Charles, Sam and Sue were recruited at the end of November by Scott Bruhn of Pheasant Haven hunting preserve (http://www.pheasanthavenlodge.com/) in Elkhorn, Nebraska as guides.  As the dogs were strictly wild bird hunters prior to this experience, I was a little nervous that they would “trap” the cage-raised birds (this is when the dog catches the bird in its mouth following the point).  For this particular two day outing, chukkars were used.  The birds were of a good quality and  did not allow the dogs to get sloppy.  They also ran across a number of “scratch” (previously released) pheasant which made for some added fun and action.  The dogs are used to locking up on unforgiving wild grouse and pheasant, which made for some stylish points on the slower-moving planted birds.  Sam and Sue were run separately  to give the gunners plenty of time to walk up on the point and prepare for the shot.   This event was a lot of fun for the dogs, as it isn’t everyday where a dog get to point 100+ birds.  They also did a terrific job of retrieving for the two days they were on the job, November 30th and December 1st.  Scott runs a nice operation and is talented at releasing birds in way that simulates wild bird hunts.

There was a second guide on the hunt running a Vizla, who is active in the National Shoot to Retrieve Association (http://www.nstra.org/), which is essentially a competitive field trial organization.  Doing a side-by-side comparison of Sam and the NSTRA Vizla, Charles feels that this may be another dog sport organization that we would like to investigate and potentially participate in.

Charles and the dogs will be back guiding at Pheasant Haven tomorrow, with me joining them as blogger/photographer, so I’m looking forward to getting some good shots and stories to post next week.

Puppy Update: Winston’s First Hunt

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Sounds like Winston (Male 3 2010 litter) has been enjoying the big snows up in Minnesota.  I received this cute letter from him, along with a video and some stills from the video.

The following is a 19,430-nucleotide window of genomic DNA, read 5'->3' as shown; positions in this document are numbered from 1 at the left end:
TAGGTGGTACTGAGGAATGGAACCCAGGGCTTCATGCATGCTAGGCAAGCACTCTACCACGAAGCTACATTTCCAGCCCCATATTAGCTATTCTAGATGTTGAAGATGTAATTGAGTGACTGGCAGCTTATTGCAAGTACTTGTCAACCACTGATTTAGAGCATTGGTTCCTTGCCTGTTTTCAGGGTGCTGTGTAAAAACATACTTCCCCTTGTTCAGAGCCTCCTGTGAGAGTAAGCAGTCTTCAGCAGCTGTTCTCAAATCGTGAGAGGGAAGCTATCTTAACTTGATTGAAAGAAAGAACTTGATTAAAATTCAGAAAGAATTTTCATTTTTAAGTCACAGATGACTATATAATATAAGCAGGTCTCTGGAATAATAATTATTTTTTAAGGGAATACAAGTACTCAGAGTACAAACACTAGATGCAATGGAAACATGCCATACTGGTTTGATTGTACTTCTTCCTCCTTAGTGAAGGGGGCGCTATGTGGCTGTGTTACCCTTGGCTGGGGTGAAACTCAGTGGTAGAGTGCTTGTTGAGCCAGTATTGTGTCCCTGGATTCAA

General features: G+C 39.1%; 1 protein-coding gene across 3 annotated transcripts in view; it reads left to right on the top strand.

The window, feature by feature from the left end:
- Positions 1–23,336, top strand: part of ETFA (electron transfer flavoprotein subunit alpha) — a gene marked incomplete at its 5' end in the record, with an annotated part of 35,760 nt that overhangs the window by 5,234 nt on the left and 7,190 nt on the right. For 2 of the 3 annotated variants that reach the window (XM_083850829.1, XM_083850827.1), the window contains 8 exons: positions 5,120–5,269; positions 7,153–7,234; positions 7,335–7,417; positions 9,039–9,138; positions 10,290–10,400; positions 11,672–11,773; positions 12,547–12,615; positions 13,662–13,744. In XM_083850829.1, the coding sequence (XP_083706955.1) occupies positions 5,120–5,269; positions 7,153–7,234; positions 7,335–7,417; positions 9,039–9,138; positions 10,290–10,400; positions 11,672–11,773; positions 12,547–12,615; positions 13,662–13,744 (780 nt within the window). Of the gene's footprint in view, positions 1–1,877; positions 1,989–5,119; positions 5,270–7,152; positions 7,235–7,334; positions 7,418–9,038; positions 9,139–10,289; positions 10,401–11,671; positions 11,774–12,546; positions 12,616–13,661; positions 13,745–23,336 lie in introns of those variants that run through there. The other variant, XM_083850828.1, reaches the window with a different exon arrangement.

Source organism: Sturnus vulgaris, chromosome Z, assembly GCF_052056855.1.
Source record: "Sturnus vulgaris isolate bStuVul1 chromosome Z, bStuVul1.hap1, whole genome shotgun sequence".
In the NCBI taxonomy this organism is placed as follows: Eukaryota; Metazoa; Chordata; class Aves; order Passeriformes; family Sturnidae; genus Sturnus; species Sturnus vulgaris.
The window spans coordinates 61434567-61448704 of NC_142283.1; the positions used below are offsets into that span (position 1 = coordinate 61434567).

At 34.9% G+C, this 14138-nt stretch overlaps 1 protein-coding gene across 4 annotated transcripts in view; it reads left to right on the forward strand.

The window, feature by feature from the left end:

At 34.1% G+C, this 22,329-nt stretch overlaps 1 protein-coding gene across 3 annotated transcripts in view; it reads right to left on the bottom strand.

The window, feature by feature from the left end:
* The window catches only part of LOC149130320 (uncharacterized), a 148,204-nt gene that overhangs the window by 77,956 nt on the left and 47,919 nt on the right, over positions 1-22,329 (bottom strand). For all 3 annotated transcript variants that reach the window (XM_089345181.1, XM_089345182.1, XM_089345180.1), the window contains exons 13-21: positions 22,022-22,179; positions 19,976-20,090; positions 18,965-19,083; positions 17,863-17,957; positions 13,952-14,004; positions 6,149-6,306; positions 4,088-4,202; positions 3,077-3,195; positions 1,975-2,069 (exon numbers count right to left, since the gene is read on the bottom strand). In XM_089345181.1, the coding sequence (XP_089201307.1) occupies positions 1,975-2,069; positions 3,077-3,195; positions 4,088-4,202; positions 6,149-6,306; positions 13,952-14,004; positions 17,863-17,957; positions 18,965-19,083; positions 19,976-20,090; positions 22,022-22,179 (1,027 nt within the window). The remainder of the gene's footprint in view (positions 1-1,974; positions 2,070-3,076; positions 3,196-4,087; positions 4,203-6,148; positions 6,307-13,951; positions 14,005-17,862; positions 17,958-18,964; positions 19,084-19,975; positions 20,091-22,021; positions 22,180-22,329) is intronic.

Wirehaired Pointing Griffon

Winston on point, with Kelvin

Wirehaired Pointing Griffon

Winston and pheasant

Winston reporting in as promised – it might be a little slow in coming, but that seems to be part of my new family (Dad at least). I have been having a great time since getting to my new home in Minnesota back in June you saw some pictures with me and my new sister Stella (German Wirehair) everyone thinks we look a lot alike. Living on 20 acres and having lots of run time is wonderful. I did go through a little obedience class that Mom took me to -what a snap that was – just doing what they ask and there were treats at the end.
Other than that it has been some simple stuff for training, just being a real puppy for a while. Boy did that change last weekend as now I know what Stella has been telling me about. Just because I have out grown her at 7 months and she has about 5 years on me she really knows this hunting game well.
Dad took us both to southern Minnesota for some pheasant hunting with friends John and Jeff and we were joined there by Ken and Scot Dad explained I was along for the experience and he wasn’t expecting much since I did not have much specific training to date, but everyone was excited none the less.
Stella and I started out in the field by ourselves since we knew each other best. They dressed her up in some orange cloths to protect her chest as she is a girl so I just chased her around for a little while trying to check out her orange vest. Dad thought enough was enough as there were birds to hunt and he hooked a silly cord to my collar. After dragging that around and getting tugged on a couple of times I started thinking I should pay a little more attention. By this time we were joined by Poker (English Springer), now things started getting exciting as he and Stella were getting down to business.
I was eager to see what they were doing but knew well enough not to get in there way when they would stop and point – which usually meant bird, flush, shot and a chase. As Stella and Poker went about their business I decided to do a little hunting of my own and found that was the way things were to be done, we were all working on our own but still hunting together and helping out. I also got to lose that silly check cord. We all had our own way of telling everyone when we knew there was a bird to be shot and sometimes we would all 3 point the same bird – that was fun.
Seeing those birds fly and fall I figured out real quick a good way for praise was to get to the bird quick and find it, mind you I was not as quick as they were most of the time, but they let me have some fun too. Poker wasn’t as willing to let me help retrieve as sis was, but she has learned to put up with me and seems real willing to help teach me along the way.